You can, as they say, take this to the bank: The NFL has put on its last daytime playoff game. From wild-card weekend through the Super Bowl, they'll all be night games beginning next winter.
The owners of the 32 teams haven't voted on that. It will be several months before they do. But they're talking it up.
They were "surprised, impressed, and pleased," sources say, by the artistic success of the blizzard game that started at 8 p.m. on a freezing Saturday night in a couple of weeks ago when the Patriots and Oakland Raiders gained a combined 595 yards in a continuous snowstorm, completing 49 passes for 450 yards.
As the snow kept tumbling down and piling up, the Patriots, rallying to win, 16-13, completed nine passes in a row in the fourth quarter and eight of eight in overtime.
A prime-time TV ratings hit, the game attracted many more millions of viewers than would have watched at noon.
Thus, the NFL's owners, with television's strong support, are thinking about kickoff times of 3:30 or 4 p.m.--instead of 12:30--and then 7:30 or 8 p.m. for all future playoff games, some perhaps on Monday night.
The two conference title games, always in the past played as a Sunday TV doubleheader, would be played on Saturday night and Sunday night.
The Complete Team
The St. Louis Rams have taken over this month as a complete football team, which is more than you can say for the Patriots, which surely means that in the Super Bowl, they'll take the Patriots down.
As Marshall Faulk ran brilliantly for 159 yards, the Rams, to eliminate the Philadelphia Eagles last Sunday, 29-24, meshed the NFL's best rushing game with the NFL's best passing offense and another helping of clutch defense.
After New England led at the half, 17-13, the Rams ran from behind to win on Faulk's 31 carries. Meantime, Kurt Warner completed 22 of 33 passes for 212 yards. And Aeneas Williams and Grant Wistrom made the game-saving defensive plays.
All things considered, of the great NFL teams over the many years, the Rams seemed the most complete.
By contrast, the Patriots, who could neither run nor pass consistently, eliminated the Pittsburgh Steelers, 24-17, with one platoon--their special teams--scoring two of their three touchdowns on kicking plays.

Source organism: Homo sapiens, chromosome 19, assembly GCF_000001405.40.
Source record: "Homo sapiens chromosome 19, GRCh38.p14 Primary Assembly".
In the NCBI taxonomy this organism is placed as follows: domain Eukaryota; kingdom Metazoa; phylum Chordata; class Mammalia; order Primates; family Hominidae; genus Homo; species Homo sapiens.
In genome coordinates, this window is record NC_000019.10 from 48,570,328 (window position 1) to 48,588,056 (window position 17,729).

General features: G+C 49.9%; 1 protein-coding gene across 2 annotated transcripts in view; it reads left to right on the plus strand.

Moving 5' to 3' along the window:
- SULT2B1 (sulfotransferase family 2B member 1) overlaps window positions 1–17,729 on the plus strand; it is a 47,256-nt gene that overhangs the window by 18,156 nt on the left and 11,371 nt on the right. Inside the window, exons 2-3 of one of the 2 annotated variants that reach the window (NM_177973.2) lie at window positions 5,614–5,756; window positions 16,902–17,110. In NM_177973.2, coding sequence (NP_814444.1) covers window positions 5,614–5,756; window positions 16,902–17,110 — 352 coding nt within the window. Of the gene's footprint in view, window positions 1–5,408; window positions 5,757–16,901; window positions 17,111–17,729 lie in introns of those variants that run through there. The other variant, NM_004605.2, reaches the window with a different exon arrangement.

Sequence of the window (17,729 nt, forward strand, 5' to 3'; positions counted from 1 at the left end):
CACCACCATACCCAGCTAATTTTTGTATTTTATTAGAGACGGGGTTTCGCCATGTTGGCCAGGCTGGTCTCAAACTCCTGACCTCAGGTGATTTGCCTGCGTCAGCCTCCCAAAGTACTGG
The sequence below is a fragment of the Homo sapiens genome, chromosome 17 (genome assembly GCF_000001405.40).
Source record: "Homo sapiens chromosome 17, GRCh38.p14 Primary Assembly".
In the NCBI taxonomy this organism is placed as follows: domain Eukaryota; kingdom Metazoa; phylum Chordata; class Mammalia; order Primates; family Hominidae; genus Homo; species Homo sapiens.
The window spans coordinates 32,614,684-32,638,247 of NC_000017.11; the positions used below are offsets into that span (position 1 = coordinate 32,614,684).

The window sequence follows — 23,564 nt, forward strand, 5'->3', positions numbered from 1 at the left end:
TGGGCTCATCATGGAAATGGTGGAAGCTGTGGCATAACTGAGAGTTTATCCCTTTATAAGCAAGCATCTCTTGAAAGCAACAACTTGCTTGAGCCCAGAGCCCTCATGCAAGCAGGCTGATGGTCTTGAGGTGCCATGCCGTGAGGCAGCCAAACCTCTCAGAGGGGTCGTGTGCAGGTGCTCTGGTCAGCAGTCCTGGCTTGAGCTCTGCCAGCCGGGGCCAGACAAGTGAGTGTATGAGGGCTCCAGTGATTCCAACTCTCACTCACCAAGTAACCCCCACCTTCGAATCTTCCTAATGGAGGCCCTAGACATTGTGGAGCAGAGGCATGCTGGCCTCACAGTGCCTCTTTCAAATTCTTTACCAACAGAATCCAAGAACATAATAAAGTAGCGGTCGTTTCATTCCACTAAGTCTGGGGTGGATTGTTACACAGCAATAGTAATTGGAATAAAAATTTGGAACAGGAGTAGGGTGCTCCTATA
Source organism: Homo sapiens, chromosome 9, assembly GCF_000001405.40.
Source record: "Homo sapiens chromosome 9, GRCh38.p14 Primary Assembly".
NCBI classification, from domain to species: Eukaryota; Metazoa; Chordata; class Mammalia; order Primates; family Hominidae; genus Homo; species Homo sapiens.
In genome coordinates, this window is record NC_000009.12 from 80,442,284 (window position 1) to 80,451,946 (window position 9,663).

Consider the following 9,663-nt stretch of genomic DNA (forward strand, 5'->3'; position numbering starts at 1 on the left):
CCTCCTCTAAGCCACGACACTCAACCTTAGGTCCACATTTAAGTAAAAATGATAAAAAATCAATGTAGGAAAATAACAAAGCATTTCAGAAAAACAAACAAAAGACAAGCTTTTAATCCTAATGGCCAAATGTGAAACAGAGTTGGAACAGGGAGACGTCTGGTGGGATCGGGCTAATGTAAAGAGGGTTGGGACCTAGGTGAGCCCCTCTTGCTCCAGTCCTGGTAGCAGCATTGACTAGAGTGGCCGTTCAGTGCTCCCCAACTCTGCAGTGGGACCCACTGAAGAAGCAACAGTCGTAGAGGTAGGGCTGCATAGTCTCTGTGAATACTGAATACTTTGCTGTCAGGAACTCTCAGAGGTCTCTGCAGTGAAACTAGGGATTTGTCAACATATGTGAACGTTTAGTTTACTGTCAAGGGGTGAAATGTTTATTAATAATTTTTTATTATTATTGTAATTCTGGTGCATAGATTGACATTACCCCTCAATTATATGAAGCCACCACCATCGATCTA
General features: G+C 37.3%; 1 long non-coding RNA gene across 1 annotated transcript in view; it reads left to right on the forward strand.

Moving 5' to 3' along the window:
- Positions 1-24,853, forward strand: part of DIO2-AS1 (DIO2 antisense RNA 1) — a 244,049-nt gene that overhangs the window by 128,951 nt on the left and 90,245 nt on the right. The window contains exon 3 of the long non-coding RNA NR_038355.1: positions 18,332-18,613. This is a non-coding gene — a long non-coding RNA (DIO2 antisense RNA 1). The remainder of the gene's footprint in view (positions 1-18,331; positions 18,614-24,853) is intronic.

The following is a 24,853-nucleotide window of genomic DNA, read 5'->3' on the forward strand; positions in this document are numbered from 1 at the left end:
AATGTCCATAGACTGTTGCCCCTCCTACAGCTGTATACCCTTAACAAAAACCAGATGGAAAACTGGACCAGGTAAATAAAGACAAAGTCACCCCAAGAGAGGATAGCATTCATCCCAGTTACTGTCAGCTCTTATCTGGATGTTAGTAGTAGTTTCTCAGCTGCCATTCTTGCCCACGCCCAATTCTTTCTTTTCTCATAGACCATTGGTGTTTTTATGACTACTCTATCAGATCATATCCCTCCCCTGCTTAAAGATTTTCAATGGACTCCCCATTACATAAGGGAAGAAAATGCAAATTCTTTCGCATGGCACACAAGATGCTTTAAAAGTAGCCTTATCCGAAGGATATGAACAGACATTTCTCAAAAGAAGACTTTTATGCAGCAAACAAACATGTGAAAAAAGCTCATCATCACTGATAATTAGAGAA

More exactly, the Patriots did it with one special-team player, Troy Brown, who doubles as their best wide receiver. First, Brown carried a punt 55 yards for the first touchdown. Then he picked up a blocked field goal and built it into a swing of 10 points for New England in the third quarter by smartly lateraling to fast cornerback Antwan Harris for the last 49 yards.
Let it be noted, however, that in their two playoff games so far, the Patriots scored only one touchdown against Oakland and only one offensive touchdown on the Steelers.
Nobody beats the Rams that way.
The one surprise of this Super Bowl season is simply that the opportunistic Patriots are in the game.
Against Pittsburgh last week, they might never have scored but for another run of freak happenings. This time it wasn't a fumble reversed into an interception after an instant-replay review--the move that helped them upset Oakland. It was a series of unplanned events on special-team plays.
In the first quarter, for instance, on a 64-yard punt that appeared to restrict the Patriots to their 20-yard line, a Pittsburgh player named Troy Edwards ran out of bounds and returned illegally.
The penalty forced Pittsburgh into a re-kick that was both short and low as New England's Troy Brown made a spectacular, full-speed catch and ran to a 55-yard touchdown.
In the third quarter, Brown made the heads-up lateral that made possible the 60-yard touchdown that had begun as a Steeler field-goal attempt. How often does a good NFL team suffer a blocked field goal?
How often does the ball roll into position where an opposing player--even one as alert as Troy Brown--can pick it up on a favorable bounce? How often does the guy lateral it to anyone for the game's key touchdown?
To be fair to Troy Brown, he doubtless is, as he seemed to be, an exceptional athlete--a player to keep track of in today's game. Individually, he not only led every wide receiver in both games last Sunday--with eight catches for 121 yards--he made the big catch on New England's only touchdown drive.
On third and eight, two minutes before the half, Brown kept that drive alive when he came open 28 yards down the field, where quarterback Tom Brady saw him and threw for a first down at the Pittsburgh 40.
That was a fate-filled play, the one that ended Brady's game when, with a late hit, Pittsburgh safety Lee Flowers illegally attacked him below the knees.
It was the second big dirty play of the playoff season.
Following a cleanly played regular season--in which the NFL's most aggressive defensive players were held in line by the heavy fines ordered by Commissioner Paul Tagliabue--a Philadelphia defensive end named Hugh Douglas set a precedent for Flowers in the second playoff round at Chicago.